Retinal vein occlusion occurs when a vein (a vessel that drains blood from the eye) becomes blocked. A blocked vein prevents blood brought into the eye from flowing out of it effectively. The smaller blood vessels, or capillaries, that deliver oxygen and nutrients to the retina are damaged. Hemorrhages and edema in the retina are signs of this damage. A lack of oxygen delivery to the retina causes damage and decreases vision.
The loss of blood flow may also cause the eye to develop new blood vessels, which can rupture and bleed, resulting in a vitreous hemorrhage. Sometimes, these new vessels can lead to tractional retinal dislocations.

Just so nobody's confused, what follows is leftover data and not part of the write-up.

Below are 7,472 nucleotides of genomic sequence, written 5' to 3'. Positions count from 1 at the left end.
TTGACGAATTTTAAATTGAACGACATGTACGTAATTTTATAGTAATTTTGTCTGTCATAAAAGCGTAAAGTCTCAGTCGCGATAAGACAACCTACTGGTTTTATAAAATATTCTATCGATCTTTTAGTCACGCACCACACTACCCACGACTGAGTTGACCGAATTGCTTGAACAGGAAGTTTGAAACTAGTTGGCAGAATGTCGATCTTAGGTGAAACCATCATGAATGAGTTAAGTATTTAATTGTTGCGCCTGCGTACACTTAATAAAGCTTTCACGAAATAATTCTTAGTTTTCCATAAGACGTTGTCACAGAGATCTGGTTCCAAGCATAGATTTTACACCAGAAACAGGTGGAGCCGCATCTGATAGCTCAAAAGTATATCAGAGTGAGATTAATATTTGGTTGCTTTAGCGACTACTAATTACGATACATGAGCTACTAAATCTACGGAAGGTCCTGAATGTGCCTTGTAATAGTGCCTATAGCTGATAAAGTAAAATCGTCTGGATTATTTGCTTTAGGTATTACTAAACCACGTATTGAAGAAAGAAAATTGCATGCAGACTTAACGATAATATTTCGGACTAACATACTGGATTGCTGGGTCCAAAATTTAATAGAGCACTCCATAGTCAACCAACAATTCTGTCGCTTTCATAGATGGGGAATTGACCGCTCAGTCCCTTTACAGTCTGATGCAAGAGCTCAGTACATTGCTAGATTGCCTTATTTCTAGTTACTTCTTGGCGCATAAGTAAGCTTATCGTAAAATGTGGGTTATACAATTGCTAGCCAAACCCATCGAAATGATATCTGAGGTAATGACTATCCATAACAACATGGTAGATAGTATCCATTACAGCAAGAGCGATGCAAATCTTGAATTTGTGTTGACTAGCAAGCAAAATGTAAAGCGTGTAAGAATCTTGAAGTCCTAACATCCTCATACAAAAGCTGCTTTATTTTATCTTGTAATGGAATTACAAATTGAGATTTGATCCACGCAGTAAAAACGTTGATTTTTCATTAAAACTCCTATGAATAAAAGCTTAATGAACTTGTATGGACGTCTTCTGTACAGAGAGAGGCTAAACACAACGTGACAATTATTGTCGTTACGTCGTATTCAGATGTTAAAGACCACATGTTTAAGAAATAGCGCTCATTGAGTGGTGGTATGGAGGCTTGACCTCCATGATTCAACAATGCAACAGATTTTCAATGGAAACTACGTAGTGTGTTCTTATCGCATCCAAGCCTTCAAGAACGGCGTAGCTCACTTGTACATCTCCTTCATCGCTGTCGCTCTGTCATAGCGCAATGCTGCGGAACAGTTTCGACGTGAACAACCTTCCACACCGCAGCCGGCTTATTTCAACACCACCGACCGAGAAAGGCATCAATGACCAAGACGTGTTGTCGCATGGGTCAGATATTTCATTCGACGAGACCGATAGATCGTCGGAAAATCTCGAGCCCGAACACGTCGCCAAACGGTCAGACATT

We often use a combination of intravitreal Anti-VEGF agents and laser to treat branch retinal vein occlusions. Intravitreal Anti-VEGF agents are used to treat central retinal vein occlusions. If there is a vitreous hemorrhage, vitrectomy surgery may be suggested.
There are two types of retinal vein occlusions:
1. Branch Retinal Vein Occlusions
After Treatment With Anti-VEGF Agents
2. Central Retinal Vein Occlusions
- Vitreous Hemorrhage – The process and treatment are similar to those in diabetic retinopathy.
- Macular Edema
- Fluorescein Angiography – Please refer to the explanation and video at the bottom of the page.
Restore Your Vision When You Seek Retinal Vein Occlusion Treatment
Receive professional care when you contact Retina & Vitreous of Louisiana to treat your retinal vein occlusion. Call and schedule an appointment with our specialists to remedy your situation promptly.